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The Effect Of First Rate Hikes On The Stock Market at Trader’s Narrative





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This is a guest post by Wayne Whaley (CTA):

Although we are programmed to believe that higher rates are bad for equities, I have done research over the past 6 months that suggest that when rates are very low, the initial signs of rate increase are not necessarily negative for the market. For details, see: What Do Rates Rising from Zero Mean for Equities?

I found two sites that had discount rate history. The first was the New York Fed, with the data range 1970 to today. And the other was from Harp Financial with the data range from 1945 to 1970. The second source is questionable since some of their dates did not exactly match up to those on the Fed Bank site. If someone has a better Discount Rate database, please let me know.

I looked at all times when the Fed Discount Rate was low (less that 5.0) and raised for the first time reversing a policy of declines. Here are my preliminary findings:

Federal reserve policy change S&P500 comparison Feb 2010

Twelve months later, the S&P was positive 7 out of 8 occasions with an average gain of 9.40%. The old adage is “Three steps and a stumble”. I think there is some wisdom to that philosophy and even more so, if rates are extremely low. The announcement today, caught everyone off guard and may have a 1-3 day impact on the market. But I believe, it may end up being constructive that everyone had the evening to do their homework and reevaluate before over reacting.

Also, it went largely unnoticed, but the January 2010 LEI came out yesterday and provided the tenth consecutive monthly increase. It is time for the Fed to work its way out of crisis mode (rates below 1%) to a simply very accommodative mode 1-2%.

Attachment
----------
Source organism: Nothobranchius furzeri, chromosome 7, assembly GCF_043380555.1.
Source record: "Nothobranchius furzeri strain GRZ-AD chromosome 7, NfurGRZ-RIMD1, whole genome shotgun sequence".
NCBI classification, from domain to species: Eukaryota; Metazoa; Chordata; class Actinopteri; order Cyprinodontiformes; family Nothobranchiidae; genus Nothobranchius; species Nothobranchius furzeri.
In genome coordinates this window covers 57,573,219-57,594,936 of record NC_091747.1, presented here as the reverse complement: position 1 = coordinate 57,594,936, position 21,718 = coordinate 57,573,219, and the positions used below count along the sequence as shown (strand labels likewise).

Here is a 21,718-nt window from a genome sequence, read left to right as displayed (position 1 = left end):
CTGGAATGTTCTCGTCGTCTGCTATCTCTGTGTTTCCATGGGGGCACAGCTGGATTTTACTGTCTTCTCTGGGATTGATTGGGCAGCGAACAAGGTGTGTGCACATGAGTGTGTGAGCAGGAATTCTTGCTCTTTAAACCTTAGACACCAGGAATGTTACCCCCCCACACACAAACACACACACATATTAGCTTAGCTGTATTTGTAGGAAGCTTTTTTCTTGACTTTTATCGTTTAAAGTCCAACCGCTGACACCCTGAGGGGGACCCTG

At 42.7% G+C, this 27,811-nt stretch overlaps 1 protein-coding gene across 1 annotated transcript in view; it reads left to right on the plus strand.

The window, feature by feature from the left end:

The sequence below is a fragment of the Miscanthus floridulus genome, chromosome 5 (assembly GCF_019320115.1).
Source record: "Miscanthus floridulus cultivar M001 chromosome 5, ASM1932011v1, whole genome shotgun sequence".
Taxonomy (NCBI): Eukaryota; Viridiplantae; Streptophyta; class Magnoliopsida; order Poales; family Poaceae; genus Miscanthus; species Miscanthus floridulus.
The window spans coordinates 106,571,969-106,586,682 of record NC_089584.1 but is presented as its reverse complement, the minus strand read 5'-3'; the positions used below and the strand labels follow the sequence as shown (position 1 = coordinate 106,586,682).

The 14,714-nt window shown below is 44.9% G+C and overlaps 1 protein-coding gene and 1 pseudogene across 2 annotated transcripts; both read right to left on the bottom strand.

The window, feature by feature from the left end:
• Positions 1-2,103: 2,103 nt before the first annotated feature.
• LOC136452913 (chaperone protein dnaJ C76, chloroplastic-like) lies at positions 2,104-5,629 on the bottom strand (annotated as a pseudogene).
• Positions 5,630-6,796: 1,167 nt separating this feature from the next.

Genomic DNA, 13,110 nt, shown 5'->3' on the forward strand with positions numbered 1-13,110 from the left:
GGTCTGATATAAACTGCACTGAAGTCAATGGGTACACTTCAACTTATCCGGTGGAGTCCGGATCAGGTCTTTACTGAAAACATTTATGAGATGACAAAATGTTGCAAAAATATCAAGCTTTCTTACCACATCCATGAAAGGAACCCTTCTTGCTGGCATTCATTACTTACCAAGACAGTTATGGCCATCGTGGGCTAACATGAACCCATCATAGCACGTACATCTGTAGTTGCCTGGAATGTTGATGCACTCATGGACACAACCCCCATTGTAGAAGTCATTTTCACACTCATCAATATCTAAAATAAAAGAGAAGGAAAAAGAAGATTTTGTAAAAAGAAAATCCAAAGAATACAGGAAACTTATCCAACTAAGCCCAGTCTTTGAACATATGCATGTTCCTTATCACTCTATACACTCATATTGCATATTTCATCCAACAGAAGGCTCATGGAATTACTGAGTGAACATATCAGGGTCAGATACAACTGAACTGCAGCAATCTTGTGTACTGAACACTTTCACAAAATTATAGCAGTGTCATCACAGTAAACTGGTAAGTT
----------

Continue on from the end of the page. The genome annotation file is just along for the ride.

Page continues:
For more on the effect of interest rates on the stock market: The Interest Rate Myth - A Bullish Argument

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6 Responses to “The Effect Of First Rate Hikes On The Stock Market”  

  1. 1 Babak

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    Wayne, I think you overlooked the most obvious location for the data: the federal reserve’s main website! I’m pretty sure they have this series but call it “Discount Window Primary Credit”. Their code for it is “H15/H15/RIFSRP_F02_N.D” First go to the link above and choose “Selected Interest Rates (H.15)” at the bottom.

    There are quite a few steps but from there you then have to choose [go to select] and then from the top down and press the continue button each time after selection:

    1. Selected Interest Rates
    2. (scroll down to) DWPC Discount Window Primary Credit
    3. Maturity (NA)
    4. Frequency: Daily

    [add to package]
    [go to format]
    [select dates]
    [file type]
    and I’m sure you’ll figure out the rest

  2. 2 burt

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    thanks a lot Wayne. Good work.

  3. 3 David Forster

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    Hi!

    Interesting to see this research. I was just thinking back to 1994 (sorry I am an old guy) and was reminded of the surprise that occurred back then. The first hike was in February 1994.

    February 4, 1994, Up, 0.25%, 3.25%. March 22, 1994, Up, 0.25%, 3.50%. April 18,1994, Up ….

    The carnage back then was in the bond and currency markets. I believe the S&P declined about 3% on the initial news and then stabilized before completing a 10% correction in to April.

    A move like that now - at least the 3% down would make a lot of sense, as it would shake out some weak longs and allow us to head higher.

    As always, it is ever interesting!

    THANKS for your insightful posts!

  4. 4 Denis Ouellet

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    Also see WHEN THE FED STOPS THE MUSIC (II)

  5. 5 Babak

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    Thanks Denis - no need TO YELL!! we can hear you just fine.

  6. 6 MachineGhost

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    Assuming we’re actually in an strong economic recovery, 1994 would be an example of what lays in store for the future since 1993 was a deflationary year after Clinton was elected. The business cycle bottomed on April 4, 1994. 1994 was also the 3rd year of economic expansion using the NBER criteria. Do note that Japan raised its interest rates before the U.S. in January 1994.

    The anatomy of the bond market turbulence of 1994

    http://www.bis.org/publ/work32.pdf

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